[Snort-users] was--Matt Jonkman in the new Hakin9--now detecting infections

Matthew Jonkman jonkman at ...15020...
Thu Feb 3 10:07:41 EST 2011

Bothunter is a spectacular tool! I highly recommend it. They use a subset of the ET rules, so what we're all contributing to emerging threats is helping improve Bothunter. Although in a relatively small way, most of it's actions are based on much higher thought than static sigs. 

Metaflows.com is also a tool implementing bothunter for open and professional use with great results. I'm sure there will be more commercial uses of it very soon.


On Feb 3, 2011, at 9:42 AM, John York wrote:

> I agree wholeheartedly.  My biggest concern is getting to the infected machines ASAP, so that's what I *really* want alerts on.  The IPS, firewall, AV, web filter, no admin rights for users, etc all do what they can to prevent compromises.  If Joe Clueless clicks on enough bad things, one of them will get him eventually and the trick is to get the computer isolated immediately.
> BotHunter is a Snort-based system for detecting infections.  I've wanted to test it but have never had time.  Has anyone had good results with it?  ( I know I'm OT, but it is Snort based--maybe only one drink ;-)
> Thanks
> John
> -----Original Message-----
> From: Martin Holste [mailto:mcholste at ...11827...] 
> Sent: Wednesday, February 02, 2011 5:23 PM
> To: Matthew Jonkman
> Cc: snort-users at lists.sourceforge.net; emerging-sigs at ...14333...
> Subject: Re: [Snort-users] [Emerging-Sigs] Matt Jonkman in the new Hakin9
>> Yes, an infection is a failure. But we will always have failures. And you;ll have hosts that come in from the outside already infected. You MUST focus on CnC channels, I don't see any alternative.
> This is the key point.  We responded to over a thousand incidents last
> year alone, and in each case, AV had been completely overtaken (only
> even generating an alert about 1/3 of the time) and more than half of
> the cases were on fully patched machines.  This is IDS's core
> competency.  Packets will never lie (though you may misinterpret what
> they say).  The same cannot be said of anything on a host that may
> have been compromised.
> The NSS testing is becoming increasingly irrelevant because exploits
> aren't actionable--infections are.  If I told you that you could have
> the choice between a magic blinking box that told you whenever a host
> was infected versus a box that told you whenever someone tried to
> infect a box, wouldn't you go with the first one?  Most orgs aren't
> interested in attempts--they're interested in break-ins.  The idea of
> detecting exploits via IDS comes from way back in the 90's when CnC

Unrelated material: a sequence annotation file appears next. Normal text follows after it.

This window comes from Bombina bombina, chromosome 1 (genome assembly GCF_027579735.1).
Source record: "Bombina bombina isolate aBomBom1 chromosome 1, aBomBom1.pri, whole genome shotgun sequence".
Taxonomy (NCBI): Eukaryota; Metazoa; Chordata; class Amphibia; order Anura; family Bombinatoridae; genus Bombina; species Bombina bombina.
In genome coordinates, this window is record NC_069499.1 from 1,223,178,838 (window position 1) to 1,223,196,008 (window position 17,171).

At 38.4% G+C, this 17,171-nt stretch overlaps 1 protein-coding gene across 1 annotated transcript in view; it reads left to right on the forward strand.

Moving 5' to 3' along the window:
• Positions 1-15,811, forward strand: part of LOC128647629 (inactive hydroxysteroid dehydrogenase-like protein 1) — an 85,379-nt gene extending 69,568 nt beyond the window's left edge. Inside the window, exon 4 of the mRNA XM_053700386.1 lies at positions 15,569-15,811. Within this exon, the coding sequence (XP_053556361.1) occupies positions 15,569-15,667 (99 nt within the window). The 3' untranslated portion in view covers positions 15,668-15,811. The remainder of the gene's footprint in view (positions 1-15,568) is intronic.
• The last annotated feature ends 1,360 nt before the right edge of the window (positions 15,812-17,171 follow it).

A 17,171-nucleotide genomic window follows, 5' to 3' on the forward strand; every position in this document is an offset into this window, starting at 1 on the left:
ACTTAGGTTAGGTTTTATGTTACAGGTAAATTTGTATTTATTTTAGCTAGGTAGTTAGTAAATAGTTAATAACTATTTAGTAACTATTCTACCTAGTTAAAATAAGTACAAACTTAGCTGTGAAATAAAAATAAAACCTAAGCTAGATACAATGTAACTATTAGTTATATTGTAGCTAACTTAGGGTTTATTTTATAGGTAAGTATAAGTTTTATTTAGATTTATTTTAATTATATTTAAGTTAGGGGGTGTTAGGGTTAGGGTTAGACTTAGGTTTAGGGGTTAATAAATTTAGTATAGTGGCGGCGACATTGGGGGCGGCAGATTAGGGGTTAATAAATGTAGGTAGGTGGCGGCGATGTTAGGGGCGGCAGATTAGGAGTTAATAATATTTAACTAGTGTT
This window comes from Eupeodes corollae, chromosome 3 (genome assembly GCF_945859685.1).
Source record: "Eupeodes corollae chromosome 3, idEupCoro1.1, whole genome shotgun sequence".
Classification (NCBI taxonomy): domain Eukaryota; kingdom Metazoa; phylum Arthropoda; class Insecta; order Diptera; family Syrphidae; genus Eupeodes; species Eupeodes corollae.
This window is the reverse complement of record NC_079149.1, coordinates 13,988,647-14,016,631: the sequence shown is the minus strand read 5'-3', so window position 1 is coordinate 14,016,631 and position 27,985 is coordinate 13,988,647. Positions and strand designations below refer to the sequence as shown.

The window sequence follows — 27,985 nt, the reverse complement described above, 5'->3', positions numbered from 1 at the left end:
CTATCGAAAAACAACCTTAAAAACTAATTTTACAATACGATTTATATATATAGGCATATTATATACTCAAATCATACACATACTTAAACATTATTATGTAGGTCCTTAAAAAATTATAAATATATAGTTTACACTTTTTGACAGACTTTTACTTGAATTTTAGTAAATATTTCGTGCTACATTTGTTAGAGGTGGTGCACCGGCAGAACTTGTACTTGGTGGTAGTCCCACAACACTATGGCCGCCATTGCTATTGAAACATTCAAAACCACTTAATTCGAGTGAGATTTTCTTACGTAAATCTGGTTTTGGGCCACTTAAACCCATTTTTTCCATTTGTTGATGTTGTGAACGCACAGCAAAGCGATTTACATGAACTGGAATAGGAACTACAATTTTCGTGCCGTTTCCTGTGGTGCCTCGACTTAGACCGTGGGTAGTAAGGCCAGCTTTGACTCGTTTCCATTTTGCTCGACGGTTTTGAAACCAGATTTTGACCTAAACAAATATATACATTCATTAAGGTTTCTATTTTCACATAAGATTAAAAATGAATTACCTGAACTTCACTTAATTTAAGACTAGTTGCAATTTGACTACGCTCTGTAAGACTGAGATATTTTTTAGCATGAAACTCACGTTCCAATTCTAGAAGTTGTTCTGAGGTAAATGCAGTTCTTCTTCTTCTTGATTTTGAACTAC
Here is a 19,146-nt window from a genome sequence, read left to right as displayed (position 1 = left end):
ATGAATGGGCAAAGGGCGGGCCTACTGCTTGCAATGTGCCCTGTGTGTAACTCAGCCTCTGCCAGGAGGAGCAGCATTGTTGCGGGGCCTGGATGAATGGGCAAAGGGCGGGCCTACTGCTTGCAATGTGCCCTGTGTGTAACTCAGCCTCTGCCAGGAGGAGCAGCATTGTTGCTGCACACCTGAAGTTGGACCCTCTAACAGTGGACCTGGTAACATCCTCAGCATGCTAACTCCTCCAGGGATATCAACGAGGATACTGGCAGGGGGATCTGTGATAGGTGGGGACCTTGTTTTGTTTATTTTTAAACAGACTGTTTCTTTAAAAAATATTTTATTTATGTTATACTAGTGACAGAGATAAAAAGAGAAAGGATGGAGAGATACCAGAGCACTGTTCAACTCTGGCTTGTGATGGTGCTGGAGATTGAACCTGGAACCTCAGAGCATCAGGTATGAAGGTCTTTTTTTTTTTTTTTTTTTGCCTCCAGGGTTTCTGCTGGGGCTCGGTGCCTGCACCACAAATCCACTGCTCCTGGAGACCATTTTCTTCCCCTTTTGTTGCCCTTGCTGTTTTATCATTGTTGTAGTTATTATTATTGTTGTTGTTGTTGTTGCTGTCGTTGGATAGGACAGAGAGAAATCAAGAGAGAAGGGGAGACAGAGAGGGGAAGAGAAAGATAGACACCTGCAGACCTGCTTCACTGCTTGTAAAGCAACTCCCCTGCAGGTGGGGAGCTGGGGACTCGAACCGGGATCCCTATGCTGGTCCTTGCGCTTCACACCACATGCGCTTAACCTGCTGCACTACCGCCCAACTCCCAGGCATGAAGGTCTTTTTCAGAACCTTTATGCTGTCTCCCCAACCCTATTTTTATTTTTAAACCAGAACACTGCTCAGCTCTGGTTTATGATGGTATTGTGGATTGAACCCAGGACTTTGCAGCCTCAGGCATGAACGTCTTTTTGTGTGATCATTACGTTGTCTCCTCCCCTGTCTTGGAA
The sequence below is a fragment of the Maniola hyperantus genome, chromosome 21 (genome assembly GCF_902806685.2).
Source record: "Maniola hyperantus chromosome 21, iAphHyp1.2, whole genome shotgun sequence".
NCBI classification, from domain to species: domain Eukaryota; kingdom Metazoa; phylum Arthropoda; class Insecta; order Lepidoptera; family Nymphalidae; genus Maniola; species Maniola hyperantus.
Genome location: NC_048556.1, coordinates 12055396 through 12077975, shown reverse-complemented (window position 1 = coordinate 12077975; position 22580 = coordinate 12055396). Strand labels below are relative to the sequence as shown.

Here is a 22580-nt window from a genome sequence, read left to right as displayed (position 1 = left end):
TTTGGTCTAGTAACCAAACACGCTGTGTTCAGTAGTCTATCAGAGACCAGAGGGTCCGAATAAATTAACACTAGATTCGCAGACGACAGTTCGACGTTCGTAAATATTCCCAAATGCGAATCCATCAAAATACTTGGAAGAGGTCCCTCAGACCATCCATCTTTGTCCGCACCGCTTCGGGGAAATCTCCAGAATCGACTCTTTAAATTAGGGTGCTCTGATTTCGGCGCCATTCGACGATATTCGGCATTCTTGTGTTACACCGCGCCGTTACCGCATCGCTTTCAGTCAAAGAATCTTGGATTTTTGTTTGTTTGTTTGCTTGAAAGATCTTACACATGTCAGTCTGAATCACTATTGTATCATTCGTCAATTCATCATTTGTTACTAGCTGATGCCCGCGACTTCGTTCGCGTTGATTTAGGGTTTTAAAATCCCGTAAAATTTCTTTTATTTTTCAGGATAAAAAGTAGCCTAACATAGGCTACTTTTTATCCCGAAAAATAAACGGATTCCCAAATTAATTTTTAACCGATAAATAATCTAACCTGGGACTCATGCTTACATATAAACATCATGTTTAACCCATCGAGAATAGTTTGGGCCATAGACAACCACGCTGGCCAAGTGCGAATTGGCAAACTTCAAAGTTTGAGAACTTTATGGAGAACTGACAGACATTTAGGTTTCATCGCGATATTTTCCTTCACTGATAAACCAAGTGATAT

> channels (or malware) didn't really exist like they do now.  Your only
> chance then was to detect the break-in.  There's been a complete
> reversal in the last few years and now your only real chance is to
> detect the CnC channel because the exploit doesn't really exist like
> it did then.
> Exploit code is far more likely to be encrypted/encoded than check-in
> traffic (URL's at least).  It is almost impossible to write signatures
> to catch the exploits in the wild for anything more than the PoC
> examples or the kit-of-the-day.  So many SF and ET signatures look for
> things like CLSID's for ActiveX objects, which will almost never hit
> on an actual exploit, because they will be heavily obfuscated with
> Javascript.  It's very unfortunate, because most Snort instances will
> be dropping packets because of the wasted cycles on those signatures,
> so they're missing the check-ins as well.  You can get far better
> results by running a handful of signatures to look for basic file
> types like executables, PDF, Flash, and Java, then matching those hits
> (which will be very numerous) with disreputable autonomous systems
> (AS's).  I bet anyone on this list a case of beer that the next JAR
> file coming out of Latvia to their corporate network is a malware
> loader (no cheating please!).
> The other critical component to that is regarding Jason's point about
> off-network infections.  CnC check-ins are your only hope at that
> point--try to spot the already-infected devices so that they can be
> cleaned.  Since the host has already failed to defend itself, the
> network IDS is your last chance.
> Both the Mandiant M-Trends and Verizon Data Breach Report each year
> have been illustrating how futile it is to expect to be able to defend
> all of your endpoints.  They do, however, show how damage isn't
> usually done for days or weeks after the initial infection, so if you
> can find the infected machines within a few business days, you've got
> a good chance of emerging unscathed (other than the re-images, of
> course).
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Matthew Jonkman
Emerging Threats Pro
Open Information Security Foundation (OISF)
Phone 765-807-8630
Fax 312-264-0205

PGP: http://www.jonkmans.com/mattjonkman.asc

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